May 23, 2024

It’s a chilly February evening on the Paramount lot as Kelsey Grammer transforms into Frasier Crane for the first time in nearly two decades. It’s an emotional moment on set, both nostalgic and anticipatory. The sets are new, as is every cast member besides Grammer. But behind the camera, legendary director James Burrows shares some continuity with Grammer — having been there from the character’s 1984 beginning on “Cheers.”

Even months later, with the 2023 “Frasier” now on the air (via Paramount+), Grammer gets choked up when asked about what returning to the character — and having institutions like Burrows (one of the original “Cheers” creators) back on board — means to him.

“It’s a piece of personal heaven for me that Jimmy Burrows is still in my life,” Grammer says, his voice cracking just a bit. “And I will always feel that way about him. He’s really helpful. And his loyalty to our friendship has been… he’s just aces. He’s one of the greatest people I know. Our relationship has been an extraordinary one through the years and I’ve so grateful to him for being there.”

“Frasier” 2023 represents a new chapter for an older, wiser and perhaps mellower Frasier Crane — but the same probably can be said for Kelsey Grammer as well. It’s sometimes hard to separate the two, given how iconic both the character and the actor have meant to TV history. Even Frasier’s more casual clothing choices — which strangely became the subject of hot debate online — comes partly out of Grammer’s need to be a bit more comfortable.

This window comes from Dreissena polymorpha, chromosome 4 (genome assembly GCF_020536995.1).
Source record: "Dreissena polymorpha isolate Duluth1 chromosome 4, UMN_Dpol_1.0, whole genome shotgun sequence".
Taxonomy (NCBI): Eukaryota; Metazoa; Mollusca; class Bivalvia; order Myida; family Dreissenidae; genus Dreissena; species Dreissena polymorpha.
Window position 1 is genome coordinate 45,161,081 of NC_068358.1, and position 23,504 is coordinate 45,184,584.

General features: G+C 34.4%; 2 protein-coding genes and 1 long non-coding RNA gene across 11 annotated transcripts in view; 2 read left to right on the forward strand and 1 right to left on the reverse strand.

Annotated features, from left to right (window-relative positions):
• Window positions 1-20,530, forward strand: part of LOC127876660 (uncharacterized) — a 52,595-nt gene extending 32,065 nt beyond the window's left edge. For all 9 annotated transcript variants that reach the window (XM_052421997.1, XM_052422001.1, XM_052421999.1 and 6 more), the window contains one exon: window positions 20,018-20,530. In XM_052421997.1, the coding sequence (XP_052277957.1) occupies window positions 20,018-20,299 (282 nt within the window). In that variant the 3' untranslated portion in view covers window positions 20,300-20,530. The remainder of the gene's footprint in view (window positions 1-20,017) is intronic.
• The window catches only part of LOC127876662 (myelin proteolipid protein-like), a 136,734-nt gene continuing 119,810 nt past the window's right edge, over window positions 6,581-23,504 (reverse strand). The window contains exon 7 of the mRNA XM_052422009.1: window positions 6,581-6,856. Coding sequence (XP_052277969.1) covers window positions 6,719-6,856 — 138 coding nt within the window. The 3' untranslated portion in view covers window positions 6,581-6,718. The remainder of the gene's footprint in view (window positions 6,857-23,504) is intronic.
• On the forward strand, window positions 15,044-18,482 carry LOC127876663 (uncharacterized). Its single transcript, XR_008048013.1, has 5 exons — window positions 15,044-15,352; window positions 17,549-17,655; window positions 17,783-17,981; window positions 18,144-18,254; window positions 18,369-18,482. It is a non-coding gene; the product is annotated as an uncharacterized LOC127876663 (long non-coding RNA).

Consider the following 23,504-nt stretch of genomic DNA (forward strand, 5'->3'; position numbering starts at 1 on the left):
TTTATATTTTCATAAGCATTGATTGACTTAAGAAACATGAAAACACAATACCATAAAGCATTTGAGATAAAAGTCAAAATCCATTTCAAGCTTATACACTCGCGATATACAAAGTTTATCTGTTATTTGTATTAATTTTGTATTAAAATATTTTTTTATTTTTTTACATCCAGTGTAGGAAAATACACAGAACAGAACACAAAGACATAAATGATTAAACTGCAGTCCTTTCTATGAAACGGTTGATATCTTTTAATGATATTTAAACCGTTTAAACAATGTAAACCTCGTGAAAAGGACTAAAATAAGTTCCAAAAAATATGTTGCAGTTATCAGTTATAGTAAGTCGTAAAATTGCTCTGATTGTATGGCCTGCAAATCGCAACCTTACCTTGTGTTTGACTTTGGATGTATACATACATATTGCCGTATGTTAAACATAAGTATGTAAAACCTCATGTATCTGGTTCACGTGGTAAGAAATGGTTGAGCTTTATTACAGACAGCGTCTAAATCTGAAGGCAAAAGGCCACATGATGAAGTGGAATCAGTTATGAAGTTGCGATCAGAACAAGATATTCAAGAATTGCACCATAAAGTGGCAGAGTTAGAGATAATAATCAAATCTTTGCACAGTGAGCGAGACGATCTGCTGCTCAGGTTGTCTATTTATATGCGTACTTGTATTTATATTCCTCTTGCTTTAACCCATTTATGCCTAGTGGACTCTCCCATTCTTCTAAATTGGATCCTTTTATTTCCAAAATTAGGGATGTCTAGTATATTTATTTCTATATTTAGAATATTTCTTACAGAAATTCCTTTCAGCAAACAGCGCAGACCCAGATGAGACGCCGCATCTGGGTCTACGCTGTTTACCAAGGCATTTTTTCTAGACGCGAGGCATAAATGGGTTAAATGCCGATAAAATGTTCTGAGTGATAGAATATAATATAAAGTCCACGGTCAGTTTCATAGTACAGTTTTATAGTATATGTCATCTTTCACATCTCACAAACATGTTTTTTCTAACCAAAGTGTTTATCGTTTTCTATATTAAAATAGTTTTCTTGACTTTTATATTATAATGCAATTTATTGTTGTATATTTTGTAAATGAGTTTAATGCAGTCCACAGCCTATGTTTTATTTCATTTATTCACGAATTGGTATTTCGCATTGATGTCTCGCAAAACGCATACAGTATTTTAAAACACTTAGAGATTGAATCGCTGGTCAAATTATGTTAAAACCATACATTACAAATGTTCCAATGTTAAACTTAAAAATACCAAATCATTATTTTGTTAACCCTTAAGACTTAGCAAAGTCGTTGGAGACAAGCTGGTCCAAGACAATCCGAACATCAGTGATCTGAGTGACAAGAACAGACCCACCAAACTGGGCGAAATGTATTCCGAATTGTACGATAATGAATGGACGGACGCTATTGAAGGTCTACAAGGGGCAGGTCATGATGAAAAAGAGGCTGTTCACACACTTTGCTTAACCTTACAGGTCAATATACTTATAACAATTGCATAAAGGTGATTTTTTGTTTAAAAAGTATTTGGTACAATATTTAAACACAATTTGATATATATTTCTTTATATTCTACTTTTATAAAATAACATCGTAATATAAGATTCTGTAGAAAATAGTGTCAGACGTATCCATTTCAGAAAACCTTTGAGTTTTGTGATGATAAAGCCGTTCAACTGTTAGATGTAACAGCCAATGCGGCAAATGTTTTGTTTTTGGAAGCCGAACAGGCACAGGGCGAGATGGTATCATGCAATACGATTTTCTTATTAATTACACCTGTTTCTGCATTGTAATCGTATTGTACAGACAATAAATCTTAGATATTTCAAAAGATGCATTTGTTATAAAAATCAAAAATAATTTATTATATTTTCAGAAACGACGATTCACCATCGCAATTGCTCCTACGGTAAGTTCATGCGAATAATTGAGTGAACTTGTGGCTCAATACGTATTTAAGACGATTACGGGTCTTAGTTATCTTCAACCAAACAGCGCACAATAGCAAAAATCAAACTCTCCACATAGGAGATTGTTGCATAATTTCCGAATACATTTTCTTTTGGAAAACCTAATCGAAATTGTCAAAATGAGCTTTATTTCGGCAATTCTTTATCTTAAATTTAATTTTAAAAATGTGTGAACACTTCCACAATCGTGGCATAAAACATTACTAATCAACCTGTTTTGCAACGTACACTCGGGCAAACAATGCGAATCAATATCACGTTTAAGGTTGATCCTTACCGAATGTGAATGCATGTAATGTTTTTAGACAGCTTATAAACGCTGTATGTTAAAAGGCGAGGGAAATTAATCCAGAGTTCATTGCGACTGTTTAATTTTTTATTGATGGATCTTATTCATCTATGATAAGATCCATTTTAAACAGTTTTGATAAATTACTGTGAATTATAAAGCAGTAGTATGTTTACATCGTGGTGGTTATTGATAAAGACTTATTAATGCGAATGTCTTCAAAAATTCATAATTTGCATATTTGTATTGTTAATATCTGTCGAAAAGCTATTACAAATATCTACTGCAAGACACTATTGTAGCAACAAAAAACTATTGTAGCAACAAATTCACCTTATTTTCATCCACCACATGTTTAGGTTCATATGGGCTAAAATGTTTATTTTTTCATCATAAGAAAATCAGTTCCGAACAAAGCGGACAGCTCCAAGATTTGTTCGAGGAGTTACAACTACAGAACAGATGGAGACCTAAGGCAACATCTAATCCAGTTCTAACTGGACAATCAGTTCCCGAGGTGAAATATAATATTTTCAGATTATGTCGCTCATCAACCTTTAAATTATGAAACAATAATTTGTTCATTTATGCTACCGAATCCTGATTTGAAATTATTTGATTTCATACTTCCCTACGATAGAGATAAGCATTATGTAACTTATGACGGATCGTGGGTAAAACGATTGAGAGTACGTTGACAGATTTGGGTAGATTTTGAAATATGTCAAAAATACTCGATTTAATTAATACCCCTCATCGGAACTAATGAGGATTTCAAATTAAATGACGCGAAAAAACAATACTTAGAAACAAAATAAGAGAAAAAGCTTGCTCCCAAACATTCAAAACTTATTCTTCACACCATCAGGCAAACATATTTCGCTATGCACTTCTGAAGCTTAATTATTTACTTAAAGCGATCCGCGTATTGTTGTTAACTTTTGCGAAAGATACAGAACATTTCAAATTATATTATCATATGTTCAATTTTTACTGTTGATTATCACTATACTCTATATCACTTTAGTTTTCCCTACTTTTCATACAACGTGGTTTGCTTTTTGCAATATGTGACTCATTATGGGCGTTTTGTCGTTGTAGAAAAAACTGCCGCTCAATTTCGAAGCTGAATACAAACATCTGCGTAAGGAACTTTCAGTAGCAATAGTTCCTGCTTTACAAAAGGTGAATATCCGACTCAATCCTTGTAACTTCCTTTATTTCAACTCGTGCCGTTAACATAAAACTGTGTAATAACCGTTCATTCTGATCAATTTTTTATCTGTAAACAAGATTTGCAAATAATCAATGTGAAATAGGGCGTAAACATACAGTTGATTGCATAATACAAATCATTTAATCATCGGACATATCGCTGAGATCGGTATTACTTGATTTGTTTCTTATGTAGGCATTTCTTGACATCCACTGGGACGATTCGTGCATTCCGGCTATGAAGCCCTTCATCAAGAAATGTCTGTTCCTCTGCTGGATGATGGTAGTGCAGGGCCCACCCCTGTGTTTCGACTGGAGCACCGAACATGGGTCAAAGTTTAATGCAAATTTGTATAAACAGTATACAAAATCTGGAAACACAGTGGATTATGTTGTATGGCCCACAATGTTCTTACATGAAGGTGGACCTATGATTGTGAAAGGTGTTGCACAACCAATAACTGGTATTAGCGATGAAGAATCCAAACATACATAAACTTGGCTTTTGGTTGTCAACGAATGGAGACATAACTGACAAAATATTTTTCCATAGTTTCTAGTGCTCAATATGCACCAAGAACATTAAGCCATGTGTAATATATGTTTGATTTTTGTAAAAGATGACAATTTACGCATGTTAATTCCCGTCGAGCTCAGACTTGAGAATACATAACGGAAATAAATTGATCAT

“I did think it was a natural progression for him,” Grammer says of Frasier’s sneakers and jeans. “But also natural for me. People didn’t talk about it much during the old iteration of the show. But my feet were always an issue. And I had a couple of podiatrists years ago notice on the show, asking ‘what’s going on with your feet?’ I have a gait issue, it’s just because I have really, really bad ankles. It’s OK, but it’s a little easier to wear those shoes than it is to wear a bunch of custom made brogues and all that.”

Besides updating Frasier’s wardrobe, the revival seems effortlessly tailor-made for Grammer. (Of course, we know the work that went into making this show happen, but the fact that it hit a stride so quickly is a reminder that there are pros at the helm.) “Kelsey had them in the palm if his hand,” Burrows says.

That’s why the star is ready to go the distance with this iteration of “Frasier” as well. “I think we should go to another 100 episodes at least,” he says. “There’s enough groundwork laid between these human beings; they are wonderful characters. I want to see where they go. And I want to see what happens to Frasier.”

In “Frasier” 3.0, the character has wrapped his successful daytime TV show and has moved back to Boston to reconnect with his grown son, Freddy (Jack Cutmore-Scott), and nephew David (Anders Keith). An old Oxford chum, Alan (Nicholas Lyndhurst), soon convinces him to try his hand as a Harvard instructor, in a psychology department run by Olivia (Toks Olagundoye). Joe Cristalli and Chris Harris are the showrunners and new to the “Frasier” universe, but Burrows (who directed the first two episodes) isn’t the only alum back for more. Casting director Jeff Greenberg returned, as did consulting producers Bob Daily, Jay Kogen and Chris Lloyd.